Thursday, April 12, 2012

Why Complain About Changes to a User Interface?

RE: today's unannounced revision of the GooglePlus design.

I can't speak for others, but for me, it's definitely NOT about my being "resistant to change" or seeking to remain cozy in a "comfort zone".

You often hear status quo butt kissers claim that criticisms of a new design are simply people "whining" because they "fear change".

But for me, my critiques are about usability, readability, user expectations, and dumb ass programmers tinkering with things that work fine, just so they can hang onto their job and not get laid off.

Many geeks are complaining, with justification, about the ways in which the new GooglePlus user interface (UI) is worse, not better. It's not all bad, mind you, just mostly bad.

Twitter and Facebook also have implemented a lot of "upgrades" that are actually downgrades, changes made just for the sake of change, and not in reaction to user requests.

User requests are often ignored.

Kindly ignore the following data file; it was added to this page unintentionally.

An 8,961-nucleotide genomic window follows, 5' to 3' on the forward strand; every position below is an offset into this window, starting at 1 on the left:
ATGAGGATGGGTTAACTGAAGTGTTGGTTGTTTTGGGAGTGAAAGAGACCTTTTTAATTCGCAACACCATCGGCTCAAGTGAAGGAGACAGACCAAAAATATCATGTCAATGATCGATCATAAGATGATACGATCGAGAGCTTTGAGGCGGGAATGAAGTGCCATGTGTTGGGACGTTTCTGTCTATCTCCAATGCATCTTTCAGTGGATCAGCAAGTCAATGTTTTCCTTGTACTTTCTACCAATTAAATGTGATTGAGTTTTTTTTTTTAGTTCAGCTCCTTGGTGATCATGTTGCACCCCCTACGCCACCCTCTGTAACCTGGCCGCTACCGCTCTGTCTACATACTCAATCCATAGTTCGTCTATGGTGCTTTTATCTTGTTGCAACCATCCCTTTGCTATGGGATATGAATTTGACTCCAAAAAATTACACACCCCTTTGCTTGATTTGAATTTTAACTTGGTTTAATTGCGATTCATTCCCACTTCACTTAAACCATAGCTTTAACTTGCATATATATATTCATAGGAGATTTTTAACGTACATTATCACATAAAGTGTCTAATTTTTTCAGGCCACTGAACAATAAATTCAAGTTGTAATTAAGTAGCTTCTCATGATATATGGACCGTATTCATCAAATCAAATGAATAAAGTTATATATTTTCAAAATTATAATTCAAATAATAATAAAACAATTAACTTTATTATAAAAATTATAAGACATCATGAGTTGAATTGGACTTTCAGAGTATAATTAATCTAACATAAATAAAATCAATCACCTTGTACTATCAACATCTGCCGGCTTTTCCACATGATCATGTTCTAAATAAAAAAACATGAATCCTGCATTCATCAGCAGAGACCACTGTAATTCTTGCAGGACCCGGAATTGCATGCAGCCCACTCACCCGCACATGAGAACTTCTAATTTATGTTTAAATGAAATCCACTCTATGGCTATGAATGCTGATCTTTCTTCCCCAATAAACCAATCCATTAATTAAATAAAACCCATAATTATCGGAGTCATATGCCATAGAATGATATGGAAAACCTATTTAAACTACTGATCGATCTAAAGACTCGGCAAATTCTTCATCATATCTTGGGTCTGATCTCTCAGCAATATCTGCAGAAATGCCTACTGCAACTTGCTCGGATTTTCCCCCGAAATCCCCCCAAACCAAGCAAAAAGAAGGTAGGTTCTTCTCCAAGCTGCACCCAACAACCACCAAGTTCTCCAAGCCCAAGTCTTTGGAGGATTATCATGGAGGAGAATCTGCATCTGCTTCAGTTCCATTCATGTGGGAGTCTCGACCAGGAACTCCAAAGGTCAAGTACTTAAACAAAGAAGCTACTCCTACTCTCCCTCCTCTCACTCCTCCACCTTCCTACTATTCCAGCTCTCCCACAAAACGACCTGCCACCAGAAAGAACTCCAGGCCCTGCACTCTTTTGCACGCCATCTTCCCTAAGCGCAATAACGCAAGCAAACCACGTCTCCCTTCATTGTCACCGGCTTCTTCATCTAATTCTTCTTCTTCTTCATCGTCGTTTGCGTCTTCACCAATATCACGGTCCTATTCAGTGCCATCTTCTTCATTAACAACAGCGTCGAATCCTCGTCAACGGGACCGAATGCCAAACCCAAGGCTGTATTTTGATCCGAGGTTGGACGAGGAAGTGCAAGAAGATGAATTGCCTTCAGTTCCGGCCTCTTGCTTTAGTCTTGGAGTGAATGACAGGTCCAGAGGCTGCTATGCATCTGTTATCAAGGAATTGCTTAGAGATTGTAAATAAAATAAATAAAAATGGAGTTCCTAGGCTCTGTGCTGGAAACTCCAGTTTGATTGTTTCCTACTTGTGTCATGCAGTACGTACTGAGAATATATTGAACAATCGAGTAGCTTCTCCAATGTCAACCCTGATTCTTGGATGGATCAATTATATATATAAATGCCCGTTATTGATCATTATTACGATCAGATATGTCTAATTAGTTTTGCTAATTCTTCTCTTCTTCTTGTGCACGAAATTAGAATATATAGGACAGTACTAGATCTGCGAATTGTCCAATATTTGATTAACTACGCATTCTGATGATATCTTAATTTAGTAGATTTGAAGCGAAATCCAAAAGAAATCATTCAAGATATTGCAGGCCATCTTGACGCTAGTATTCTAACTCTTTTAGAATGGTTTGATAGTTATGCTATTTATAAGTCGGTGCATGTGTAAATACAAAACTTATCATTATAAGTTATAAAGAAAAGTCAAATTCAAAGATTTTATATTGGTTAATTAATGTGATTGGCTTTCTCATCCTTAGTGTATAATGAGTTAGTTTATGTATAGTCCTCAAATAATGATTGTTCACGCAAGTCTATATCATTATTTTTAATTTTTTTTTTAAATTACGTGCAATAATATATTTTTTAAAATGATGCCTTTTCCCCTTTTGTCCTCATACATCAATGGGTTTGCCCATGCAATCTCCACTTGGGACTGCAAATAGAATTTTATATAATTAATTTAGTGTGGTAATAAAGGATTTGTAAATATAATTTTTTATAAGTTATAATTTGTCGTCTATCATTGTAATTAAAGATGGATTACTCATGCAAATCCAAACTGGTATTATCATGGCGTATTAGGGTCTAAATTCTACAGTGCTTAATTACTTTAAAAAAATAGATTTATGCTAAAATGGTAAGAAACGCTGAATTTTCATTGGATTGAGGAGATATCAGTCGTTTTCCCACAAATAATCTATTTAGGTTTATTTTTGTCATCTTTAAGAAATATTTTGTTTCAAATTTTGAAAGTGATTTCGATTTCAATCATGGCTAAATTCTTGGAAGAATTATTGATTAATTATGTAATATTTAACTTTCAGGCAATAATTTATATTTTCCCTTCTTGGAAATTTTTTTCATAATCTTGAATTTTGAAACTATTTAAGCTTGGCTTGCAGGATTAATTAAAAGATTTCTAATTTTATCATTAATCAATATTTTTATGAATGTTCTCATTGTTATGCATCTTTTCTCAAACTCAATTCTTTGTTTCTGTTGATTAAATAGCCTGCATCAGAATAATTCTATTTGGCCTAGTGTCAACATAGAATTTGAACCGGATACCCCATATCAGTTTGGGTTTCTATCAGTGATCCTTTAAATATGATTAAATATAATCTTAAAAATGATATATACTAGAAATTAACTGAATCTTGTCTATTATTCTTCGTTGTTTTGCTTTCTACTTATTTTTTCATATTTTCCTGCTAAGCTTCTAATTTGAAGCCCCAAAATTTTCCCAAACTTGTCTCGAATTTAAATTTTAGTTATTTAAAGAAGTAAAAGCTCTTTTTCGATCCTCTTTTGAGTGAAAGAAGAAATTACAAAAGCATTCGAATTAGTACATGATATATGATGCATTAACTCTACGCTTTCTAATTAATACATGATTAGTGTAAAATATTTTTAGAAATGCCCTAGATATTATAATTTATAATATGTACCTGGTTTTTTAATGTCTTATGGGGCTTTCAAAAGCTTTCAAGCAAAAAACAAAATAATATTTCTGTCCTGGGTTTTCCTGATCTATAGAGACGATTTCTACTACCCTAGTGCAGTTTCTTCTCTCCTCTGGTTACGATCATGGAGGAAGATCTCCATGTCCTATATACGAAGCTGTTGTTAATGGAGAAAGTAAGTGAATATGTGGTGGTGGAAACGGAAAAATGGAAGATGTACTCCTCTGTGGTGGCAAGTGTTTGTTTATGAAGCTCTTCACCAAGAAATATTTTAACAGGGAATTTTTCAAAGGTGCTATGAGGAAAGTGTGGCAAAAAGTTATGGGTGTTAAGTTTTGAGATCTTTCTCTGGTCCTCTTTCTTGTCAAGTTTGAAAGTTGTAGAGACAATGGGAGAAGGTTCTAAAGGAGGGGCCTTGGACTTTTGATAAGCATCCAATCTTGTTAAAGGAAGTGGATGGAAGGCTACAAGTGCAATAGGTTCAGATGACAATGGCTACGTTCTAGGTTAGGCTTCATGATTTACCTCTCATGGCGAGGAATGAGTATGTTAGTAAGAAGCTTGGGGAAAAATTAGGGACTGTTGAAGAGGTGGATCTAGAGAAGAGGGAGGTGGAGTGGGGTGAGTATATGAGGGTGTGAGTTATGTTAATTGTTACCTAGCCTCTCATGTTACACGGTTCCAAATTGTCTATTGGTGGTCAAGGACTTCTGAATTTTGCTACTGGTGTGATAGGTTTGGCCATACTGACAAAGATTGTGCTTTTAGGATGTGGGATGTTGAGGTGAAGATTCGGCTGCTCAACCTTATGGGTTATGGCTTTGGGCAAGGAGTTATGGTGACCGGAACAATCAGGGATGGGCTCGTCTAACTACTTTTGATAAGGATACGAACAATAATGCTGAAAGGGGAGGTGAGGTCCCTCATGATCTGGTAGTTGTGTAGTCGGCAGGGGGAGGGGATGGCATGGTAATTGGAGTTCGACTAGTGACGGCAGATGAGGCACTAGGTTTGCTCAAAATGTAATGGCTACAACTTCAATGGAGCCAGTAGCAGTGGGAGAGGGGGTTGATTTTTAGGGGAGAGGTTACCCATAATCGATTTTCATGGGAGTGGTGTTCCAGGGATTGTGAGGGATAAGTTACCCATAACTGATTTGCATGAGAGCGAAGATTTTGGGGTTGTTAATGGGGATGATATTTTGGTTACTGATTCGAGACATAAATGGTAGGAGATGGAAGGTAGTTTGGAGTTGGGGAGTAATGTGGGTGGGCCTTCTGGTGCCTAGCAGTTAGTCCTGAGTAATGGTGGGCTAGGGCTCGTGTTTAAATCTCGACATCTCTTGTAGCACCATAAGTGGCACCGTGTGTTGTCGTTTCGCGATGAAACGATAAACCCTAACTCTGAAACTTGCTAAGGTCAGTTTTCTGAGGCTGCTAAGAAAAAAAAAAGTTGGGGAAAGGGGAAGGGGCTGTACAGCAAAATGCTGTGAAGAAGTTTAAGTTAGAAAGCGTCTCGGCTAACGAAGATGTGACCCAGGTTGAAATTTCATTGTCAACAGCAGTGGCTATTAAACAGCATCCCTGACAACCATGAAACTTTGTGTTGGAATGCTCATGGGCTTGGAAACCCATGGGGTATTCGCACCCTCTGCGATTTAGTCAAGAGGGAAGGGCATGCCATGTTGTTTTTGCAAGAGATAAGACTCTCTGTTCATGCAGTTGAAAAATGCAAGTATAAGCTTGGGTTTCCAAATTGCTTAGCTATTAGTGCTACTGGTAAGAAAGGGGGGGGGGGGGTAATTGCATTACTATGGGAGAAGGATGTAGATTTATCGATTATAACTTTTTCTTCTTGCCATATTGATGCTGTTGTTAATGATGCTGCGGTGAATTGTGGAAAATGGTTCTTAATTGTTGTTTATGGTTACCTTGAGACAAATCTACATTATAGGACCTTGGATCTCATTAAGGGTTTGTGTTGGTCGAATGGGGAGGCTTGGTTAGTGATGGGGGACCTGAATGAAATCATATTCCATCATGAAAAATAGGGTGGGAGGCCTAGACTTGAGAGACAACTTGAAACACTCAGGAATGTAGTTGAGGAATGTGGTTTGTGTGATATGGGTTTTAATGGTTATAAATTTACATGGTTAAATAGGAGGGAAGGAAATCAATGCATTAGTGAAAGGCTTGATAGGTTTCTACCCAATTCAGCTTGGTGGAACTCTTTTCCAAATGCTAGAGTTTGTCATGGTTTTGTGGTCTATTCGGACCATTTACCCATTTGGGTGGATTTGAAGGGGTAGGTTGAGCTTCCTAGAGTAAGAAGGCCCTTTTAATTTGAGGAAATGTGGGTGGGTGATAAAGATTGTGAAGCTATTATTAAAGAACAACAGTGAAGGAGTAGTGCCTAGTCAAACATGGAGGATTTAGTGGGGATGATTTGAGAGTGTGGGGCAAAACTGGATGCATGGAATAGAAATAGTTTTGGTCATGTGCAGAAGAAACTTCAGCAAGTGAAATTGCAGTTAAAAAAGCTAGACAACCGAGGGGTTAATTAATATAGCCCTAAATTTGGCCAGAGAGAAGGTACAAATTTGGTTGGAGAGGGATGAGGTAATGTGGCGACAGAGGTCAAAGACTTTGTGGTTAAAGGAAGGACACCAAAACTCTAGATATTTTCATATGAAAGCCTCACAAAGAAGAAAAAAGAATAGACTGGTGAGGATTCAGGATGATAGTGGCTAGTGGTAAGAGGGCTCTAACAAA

Designers tend to change a UI simply because they themselves are tired of it and want to try tweaking something, moving things around, and then see how users respond, if they even care what the user reaction is.

Or, as I stated already, they are the ones in fear. They fear losing their job. So they arbitrarily slide things around, label things with new titles, turn black text into gray text ("more subtle", ie, unreadable), hide important tools in drop down menus, make unpopular tools more prominent...all in the name of "an evolving vision of what the site owners want the site to be".

But users often disregard what the owners want, and use a site in ways the designers could not have predicted. It's a major mistake to enact change for the sake of a "fresh look" that is based on designer boredom rather than on user needs.

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